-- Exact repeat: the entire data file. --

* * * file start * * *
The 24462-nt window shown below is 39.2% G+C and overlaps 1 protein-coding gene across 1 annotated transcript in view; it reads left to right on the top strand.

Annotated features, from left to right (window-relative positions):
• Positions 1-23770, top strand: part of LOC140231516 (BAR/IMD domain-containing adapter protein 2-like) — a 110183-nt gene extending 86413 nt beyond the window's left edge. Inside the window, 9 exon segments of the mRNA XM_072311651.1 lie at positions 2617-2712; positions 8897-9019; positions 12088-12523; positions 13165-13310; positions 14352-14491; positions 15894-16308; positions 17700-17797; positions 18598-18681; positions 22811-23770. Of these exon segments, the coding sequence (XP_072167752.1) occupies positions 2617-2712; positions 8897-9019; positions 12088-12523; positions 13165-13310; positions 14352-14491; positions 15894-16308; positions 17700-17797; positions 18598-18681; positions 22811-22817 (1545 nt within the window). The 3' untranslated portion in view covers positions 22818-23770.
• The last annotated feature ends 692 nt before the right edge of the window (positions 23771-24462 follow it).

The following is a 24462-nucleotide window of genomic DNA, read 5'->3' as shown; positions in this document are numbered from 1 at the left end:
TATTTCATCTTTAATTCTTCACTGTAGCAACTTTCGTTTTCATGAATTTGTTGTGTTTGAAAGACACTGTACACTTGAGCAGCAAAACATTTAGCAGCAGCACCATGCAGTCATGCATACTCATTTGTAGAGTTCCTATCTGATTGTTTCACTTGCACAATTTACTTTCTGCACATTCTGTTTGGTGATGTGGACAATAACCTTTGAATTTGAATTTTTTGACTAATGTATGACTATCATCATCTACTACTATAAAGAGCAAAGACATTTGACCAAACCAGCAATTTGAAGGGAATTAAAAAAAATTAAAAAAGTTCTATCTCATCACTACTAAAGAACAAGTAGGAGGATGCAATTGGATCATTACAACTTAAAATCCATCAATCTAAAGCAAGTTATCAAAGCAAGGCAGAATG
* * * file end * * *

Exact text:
The 24462-nt window shown below is 39.2% G+C and overlaps 1 protein-coding gene across 1 annotated transcript in view; it reads left to right on the top strand.

Annotated features, from left to right (window-relative positions):
• Positions 1-23770, top strand: part of LOC140231516 (BAR/IMD domain-containing adapter protein 2-like) — a 110183-nt gene extending 86413 nt beyond the window's left edge. Inside the window, 9 exon segments of the mRNA XM_072311651.1 lie at positions 2617-2712; positions 8897-9019; positions 12088-12523; positions 13165-13310; positions 14352-14491; positions 15894-16308; positions 17700-17797; positions 18598-18681; positions 22811-23770. Of these exon segments, the coding sequence (XP_072167752.1) occupies positions 2617-2712; positions 8897-9019; positions 12088-12523; positions 13165-13310; positions 14352-14491; positions 15894-16308; positions 17700-17797; positions 18598-18681; positions 22811-22817 (1545 nt within the window). The 3' untranslated portion in view covers positions 22818-23770.
• The last annotated feature ends 692 nt before the right edge of the window (positions 23771-24462 follow it).

The following is a 24462-nucleotide window of genomic DNA, read 5'->3' as shown; positions in this document are numbered from 1 at the left end:
TATTTCATCTTTAATTCTTCACTGTAGCAACTTTCGTTTTCATGAATTTGTTGTGTTTGAAAGACACTGTACACTTGAGCAGCAAAACATTTAGCAGCAGCACCATGCAGTCATGCATACTCATTTGTAGAGTTCCTATCTGATTGTTTCACTTGCACAATTTACTTTCTGCACATTCTGTTTGGTGATGTGGACAATAACCTTTGAATTTGAATTTTTTGACTAATGTATGACTATCATCATCTACTACTATAAAGAGCAAAGACATTTGACCAAACCAGCAATTTGAAGGGAATTAAAAAAAATTAAAAAAGTTCTATCTCATCACTACTAAAGAACAAGTAGGAGGATGCAATTGGATCATTACAACTTAAAATCCATCAATCTAAAGCAAGTTATCAAAGCAAGGCAGAATG